Awards juries are like the industry in microcosm: dominated by men. You’re judging the Roses Creative Awards this year. What differences will it make having a female presence on the panel, and do men and women judge work differently?
Absolutely. If you think about the films women like to see and the books women read and the activities women enjoy, it’s very different from the same things that men do. One of my bugbears and maybe one of the reasons we’re not getting so many women in the industry is that it’s all-male juries, so therefore the work [women] do isn’t rated.
It’s no surprise to me that over the last 50 years or so, sports brands and beer brands have dominated the awards. It’s quite difficult if you’re a woman. I love the Boots ‘Here come the girls’ work – that’s very feminine but would that be judged as an award winner by men? Would the John Lewis little boy advert? It won some awards, but notably it didn’t win at D&AD.
What do you look for? What separates a great idea from mediocrity?
All awards are about ideas beautifully crafted and executed. You start off looking for a great, outstanding original piece of thinking and then you look at how well it’s executed. What’s happened is because of this explosion of different media, I think people mistake technique – a new widget, say – for an idea. I think that’s where I’m going to be saying, hang on, I might be impressed that you can do this, a singing poster or whatever it might be, but actually what is the idea? And have you taken the idea beyond the widget or the gadget or technology?
Speaking of technology, BBH won the agency of the year title at the 2012 Webby’s – a big coup for a ‘traditional’ agency in the digital world’s own back yard. Is that a sign of the times that convergence is now truly upon us?
Our industry has always been about ideas. New things come along and people don’t always understand the technology around them. It’s at that moment everybody springs up and says ‘I can do it’. I think we now understand the technology – we’ve got experts in who can help us – and ultimately what we’re good at is ideas. That’s what you need. I think what will happen is that as agencies understand the technical requirements they’re gonna start beating places that have just set up with technological discipline and expertise and who haven’t invested in people who really think of the ideas and how to use them in a creative way. [Ad agencies] will start bringing in the technological skills and making it work with their creative people. I think it’s a sign of the times myself.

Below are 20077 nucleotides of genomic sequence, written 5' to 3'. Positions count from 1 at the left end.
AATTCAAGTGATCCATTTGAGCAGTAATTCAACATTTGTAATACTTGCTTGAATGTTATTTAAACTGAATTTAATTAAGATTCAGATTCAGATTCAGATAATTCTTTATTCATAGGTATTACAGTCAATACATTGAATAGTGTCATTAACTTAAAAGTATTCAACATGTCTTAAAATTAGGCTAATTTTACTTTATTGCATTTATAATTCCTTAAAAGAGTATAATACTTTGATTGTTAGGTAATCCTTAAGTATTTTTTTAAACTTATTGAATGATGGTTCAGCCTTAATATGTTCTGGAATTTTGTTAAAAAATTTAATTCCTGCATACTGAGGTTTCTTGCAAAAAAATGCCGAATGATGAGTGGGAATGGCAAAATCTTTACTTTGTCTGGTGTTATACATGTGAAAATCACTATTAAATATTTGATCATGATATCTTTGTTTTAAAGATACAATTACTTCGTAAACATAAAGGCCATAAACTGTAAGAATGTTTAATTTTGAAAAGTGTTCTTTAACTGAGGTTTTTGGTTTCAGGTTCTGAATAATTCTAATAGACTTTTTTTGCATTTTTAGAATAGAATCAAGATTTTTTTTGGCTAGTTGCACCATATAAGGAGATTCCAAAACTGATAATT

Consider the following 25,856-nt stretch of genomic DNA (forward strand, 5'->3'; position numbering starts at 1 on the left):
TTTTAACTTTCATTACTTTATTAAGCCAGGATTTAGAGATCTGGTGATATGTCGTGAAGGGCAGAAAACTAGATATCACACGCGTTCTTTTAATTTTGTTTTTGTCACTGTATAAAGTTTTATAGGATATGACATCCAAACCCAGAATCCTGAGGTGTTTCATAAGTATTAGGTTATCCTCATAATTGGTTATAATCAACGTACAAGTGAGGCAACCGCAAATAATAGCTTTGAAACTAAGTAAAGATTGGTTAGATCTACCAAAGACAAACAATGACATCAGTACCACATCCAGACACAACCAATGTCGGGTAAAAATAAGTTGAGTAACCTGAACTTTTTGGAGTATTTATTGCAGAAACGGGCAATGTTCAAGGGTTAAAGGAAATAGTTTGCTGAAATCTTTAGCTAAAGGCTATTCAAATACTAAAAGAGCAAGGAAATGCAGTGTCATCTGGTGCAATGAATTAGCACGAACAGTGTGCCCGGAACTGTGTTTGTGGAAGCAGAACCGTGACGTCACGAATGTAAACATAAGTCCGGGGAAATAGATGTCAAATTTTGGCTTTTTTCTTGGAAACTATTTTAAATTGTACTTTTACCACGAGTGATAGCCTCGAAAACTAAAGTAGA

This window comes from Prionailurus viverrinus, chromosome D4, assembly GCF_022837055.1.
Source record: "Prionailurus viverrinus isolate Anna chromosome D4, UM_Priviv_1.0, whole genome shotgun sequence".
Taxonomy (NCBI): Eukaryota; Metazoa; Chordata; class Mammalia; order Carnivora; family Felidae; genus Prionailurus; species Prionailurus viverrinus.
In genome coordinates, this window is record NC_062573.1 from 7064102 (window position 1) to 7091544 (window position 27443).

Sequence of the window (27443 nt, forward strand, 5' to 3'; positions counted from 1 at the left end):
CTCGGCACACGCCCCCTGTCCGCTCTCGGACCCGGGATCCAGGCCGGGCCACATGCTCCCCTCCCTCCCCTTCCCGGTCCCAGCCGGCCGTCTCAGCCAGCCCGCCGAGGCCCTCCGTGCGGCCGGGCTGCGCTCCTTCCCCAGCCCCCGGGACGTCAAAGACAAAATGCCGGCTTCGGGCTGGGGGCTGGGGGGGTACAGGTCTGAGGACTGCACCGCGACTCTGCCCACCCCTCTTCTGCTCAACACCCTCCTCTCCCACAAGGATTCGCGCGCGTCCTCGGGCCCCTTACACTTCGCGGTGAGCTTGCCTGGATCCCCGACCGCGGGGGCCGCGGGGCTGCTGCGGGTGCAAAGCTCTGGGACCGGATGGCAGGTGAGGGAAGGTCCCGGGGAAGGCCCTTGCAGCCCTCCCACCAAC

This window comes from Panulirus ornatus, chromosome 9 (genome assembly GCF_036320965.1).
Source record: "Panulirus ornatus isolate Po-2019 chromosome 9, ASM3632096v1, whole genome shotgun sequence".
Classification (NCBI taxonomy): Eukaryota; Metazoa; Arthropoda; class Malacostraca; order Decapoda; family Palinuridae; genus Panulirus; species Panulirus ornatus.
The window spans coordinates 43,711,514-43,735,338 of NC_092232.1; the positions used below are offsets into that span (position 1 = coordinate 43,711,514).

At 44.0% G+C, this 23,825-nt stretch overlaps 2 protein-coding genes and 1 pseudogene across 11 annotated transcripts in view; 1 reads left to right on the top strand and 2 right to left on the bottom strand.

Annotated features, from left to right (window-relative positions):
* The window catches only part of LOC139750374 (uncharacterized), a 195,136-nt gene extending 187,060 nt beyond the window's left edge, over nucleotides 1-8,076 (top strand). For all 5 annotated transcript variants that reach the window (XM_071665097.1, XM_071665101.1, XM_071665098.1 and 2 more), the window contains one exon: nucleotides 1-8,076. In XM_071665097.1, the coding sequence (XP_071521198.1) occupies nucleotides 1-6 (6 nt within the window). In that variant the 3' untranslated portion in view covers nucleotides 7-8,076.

There's a great story about you having to redraw your entire portfolio the night before your interview with Sir John Hegarty because D&AD refused to relinquish it from their student exhibition. Do you see that same hunger in today's young creatives?
I really feel for them. When I was lucky enough to get in the industry I did work really hard but I don’t know, it seems harder still for people coming into the industry now. So many teams are working so hard. The thing I worry about is the young talent that don’t have a London base. It’s so hard for them. I was lucky because I was at art school in London, I had a flat and a job waitressing or whatever it was that meant I did have somewhere I could live for relatively little. Now you are expected to work for very little. At BBH we try to pay them but there’s a lot of speculative work where you’re just touting your portfolio around. You need to be in one of the big cities, whether it’s London or Manchester or Glasgow. How on earth do you afford to live? That’s the thing I worry about.
It is hard work but it’s hard work on a pittance. We all have a responsibility to try and help new talent into the industry and do whatever we can. They do work just as hard as I did – every bit of it and more I would’ve thought.